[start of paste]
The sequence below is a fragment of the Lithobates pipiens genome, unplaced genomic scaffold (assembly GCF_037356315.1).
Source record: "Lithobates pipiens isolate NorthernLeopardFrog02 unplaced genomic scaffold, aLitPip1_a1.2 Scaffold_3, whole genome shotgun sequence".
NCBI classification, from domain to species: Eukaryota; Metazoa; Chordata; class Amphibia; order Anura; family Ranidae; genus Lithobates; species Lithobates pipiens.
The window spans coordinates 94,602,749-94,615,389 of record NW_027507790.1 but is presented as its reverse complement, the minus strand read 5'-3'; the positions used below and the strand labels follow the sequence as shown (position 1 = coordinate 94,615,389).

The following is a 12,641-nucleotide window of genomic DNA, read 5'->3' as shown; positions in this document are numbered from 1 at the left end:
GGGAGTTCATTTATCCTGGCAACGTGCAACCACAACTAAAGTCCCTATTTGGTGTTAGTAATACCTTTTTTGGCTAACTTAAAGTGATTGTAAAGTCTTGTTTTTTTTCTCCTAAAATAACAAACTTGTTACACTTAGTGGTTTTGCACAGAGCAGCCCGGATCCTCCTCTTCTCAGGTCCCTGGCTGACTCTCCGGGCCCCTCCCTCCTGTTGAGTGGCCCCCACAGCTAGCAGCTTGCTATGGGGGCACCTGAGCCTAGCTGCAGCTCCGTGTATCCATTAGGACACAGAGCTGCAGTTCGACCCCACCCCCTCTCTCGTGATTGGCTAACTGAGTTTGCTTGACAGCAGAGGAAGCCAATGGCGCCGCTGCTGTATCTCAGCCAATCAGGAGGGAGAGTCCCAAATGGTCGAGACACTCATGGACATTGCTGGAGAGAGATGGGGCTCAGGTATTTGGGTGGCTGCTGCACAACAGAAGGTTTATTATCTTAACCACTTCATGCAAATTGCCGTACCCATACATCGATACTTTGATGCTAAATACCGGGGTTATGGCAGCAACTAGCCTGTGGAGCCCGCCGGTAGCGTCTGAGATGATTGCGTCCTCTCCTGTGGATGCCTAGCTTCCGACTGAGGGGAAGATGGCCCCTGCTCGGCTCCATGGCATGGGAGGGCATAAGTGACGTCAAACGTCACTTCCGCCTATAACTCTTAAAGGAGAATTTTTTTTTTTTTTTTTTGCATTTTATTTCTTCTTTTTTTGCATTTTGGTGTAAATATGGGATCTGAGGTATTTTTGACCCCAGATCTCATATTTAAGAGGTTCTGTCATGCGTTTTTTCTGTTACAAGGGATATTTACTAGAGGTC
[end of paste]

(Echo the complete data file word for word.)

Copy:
The sequence below is a fragment of the Lithobates pipiens genome, unplaced genomic scaffold (assembly GCF_037356315.1).
Source record: "Lithobates pipiens isolate NorthernLeopardFrog02 unplaced genomic scaffold, aLitPip1_a1.2 Scaffold_3, whole genome shotgun sequence".
NCBI classification, from domain to species: Eukaryota; Metazoa; Chordata; class Amphibia; order Anura; family Ranidae; genus Lithobates; species Lithobates pipiens.
The window spans coordinates 94,602,749-94,615,389 of record NW_027507790.1 but is presented as its reverse complement, the minus strand read 5'-3'; the positions used below and the strand labels follow the sequence as shown (position 1 = coordinate 94,615,389).

The following is a 12,641-nucleotide window of genomic DNA, read 5'->3' as shown; positions in this document are numbered from 1 at the left end:
GGGAGTTCATTTATCCTGGCAACGTGCAACCACAACTAAAGTCCCTATTTGGTGTTAGTAATACCTTTTTTGGCTAACTTAAAGTGATTGTAAAGTCTTGTTTTTTTTCTCCTAAAATAACAAACTTGTTACACTTAGTGGTTTTGCACAGAGCAGCCCGGATCCTCCTCTTCTCAGGTCCCTGGCTGACTCTCCGGGCCCCTCCCTCCTGTTGAGTGGCCCCCACAGCTAGCAGCTTGCTATGGGGGCACCTGAGCCTAGCTGCAGCTCCGTGTATCCATTAGGACACAGAGCTGCAGTTCGACCCCACCCCCTCTCTCGTGATTGGCTAACTGAGTTTGCTTGACAGCAGAGGAAGCCAATGGCGCCGCTGCTGTATCTCAGCCAATCAGGAGGGAGAGTCCCAAATGGTCGAGACACTCATGGACATTGCTGGAGAGAGATGGGGCTCAGGTATTTGGGTGGCTGCTGCACAACAGAAGGTTTATTATCTTAACCACTTCATGCAAATTGCCGTACCCATACATCGATACTTTGATGCTAAATACCGGGGTTATGGCAGCAACTAGCCTGTGGAGCCCGCCGGTAGCGTCTGAGATGATTGCGTCCTCTCCTGTGGATGCCTAGCTTCCGACTGAGGGGAAGATGGCCCCTGCTCGGCTCCATGGCATGGGAGGGCATAAGTGACGTCAAACGTCACTTCCGCCTATAACTCTTAAAGGAGAATTTTTTTTTTTTTTTTTTGCATTTTATTTCTTCTTTTTTTGCATTTTGGTGTAAATATGGGATCTGAGGTATTTTTGACCCCAGATCTCATATTTAAGAGGTTCTGTCATGCGTTTTTTCTGTTACAAGGGATATTTACTAGAGGTC